WASHINGTON — The Obama administration said Wednesday it had reached a key agreement on labor provisions with Colombia that will provide broader protections for labor leaders and union organizing, breaking an impasse that has held up a trade pact with the country for more than four years.
This story first appeared in the April 7, 2011 issue of WWD. Subscribe Today.
The deal is expected to pave the way for the free trade agreement with Colombia to move through Congress, and to help advance a larger trade pact with South Korea and a smaller one with Panama that have languished for several years. President Obama and Colombian President Juan Manuel Santos are expected to sign the labor deal here today. In 2010, apparel and textile imports from Colombia totaled $291.8 million.
U.S. Trade Representative Ron Kirk said, “We think the opportunity to reduce barriers to U.S. exports will create new opportunities for American business and thereby support better jobs for Americans.”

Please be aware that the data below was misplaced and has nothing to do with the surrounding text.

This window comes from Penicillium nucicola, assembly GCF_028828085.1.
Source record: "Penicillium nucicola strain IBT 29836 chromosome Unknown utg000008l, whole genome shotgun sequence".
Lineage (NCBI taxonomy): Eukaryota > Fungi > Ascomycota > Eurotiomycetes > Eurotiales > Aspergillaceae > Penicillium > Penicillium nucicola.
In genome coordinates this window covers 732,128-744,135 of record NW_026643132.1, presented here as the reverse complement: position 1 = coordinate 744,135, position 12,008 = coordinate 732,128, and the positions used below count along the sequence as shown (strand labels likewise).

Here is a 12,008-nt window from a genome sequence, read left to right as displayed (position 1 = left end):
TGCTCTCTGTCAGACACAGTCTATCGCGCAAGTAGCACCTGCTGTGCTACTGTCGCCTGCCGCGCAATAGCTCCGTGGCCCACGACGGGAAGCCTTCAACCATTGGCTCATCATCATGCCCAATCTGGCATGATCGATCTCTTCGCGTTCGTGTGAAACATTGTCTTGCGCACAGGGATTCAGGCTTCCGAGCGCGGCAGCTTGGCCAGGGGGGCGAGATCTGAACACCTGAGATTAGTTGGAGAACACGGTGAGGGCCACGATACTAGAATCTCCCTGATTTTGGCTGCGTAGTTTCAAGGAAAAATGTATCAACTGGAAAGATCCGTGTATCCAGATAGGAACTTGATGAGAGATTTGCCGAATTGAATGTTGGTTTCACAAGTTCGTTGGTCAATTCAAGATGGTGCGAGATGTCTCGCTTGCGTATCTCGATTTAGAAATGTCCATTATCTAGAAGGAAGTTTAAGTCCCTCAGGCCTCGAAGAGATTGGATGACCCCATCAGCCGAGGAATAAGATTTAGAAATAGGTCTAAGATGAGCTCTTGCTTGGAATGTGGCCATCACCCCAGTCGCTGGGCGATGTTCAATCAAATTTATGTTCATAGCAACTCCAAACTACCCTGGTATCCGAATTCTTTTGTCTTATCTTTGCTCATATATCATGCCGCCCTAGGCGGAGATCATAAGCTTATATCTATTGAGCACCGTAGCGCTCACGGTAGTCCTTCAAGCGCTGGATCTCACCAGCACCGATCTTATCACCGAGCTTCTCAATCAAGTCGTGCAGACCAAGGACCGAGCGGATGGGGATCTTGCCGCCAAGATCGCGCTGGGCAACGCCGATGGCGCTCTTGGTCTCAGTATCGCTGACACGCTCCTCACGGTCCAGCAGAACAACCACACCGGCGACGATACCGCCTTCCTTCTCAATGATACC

Michael Froman, White House deputy national security adviser for international economics, said the administration will discuss the timing for submitting the trade agreements with congressional leaders, as well as other elements of the trade agenda, including renewal of the expired Trade Adjustment Assistance worker aid program, the Andean Trade Preference Act and the Generalized System of Preferences, and approval of permanent normal trade relations with Russia as it seeks admission to the World Trade Organization.
“Upon its implementation, this trade agreement provides U.S. companies unfettered access to nearly 45 million new consumers,” said Kevin Burke, president and chief executive officer of the American Apparel & Footwear Association. “In addition, the U.S. textile, apparel, and footwear industries, along with our workers and consumers, stand to benefit from improved and permanent two-way trade flows.”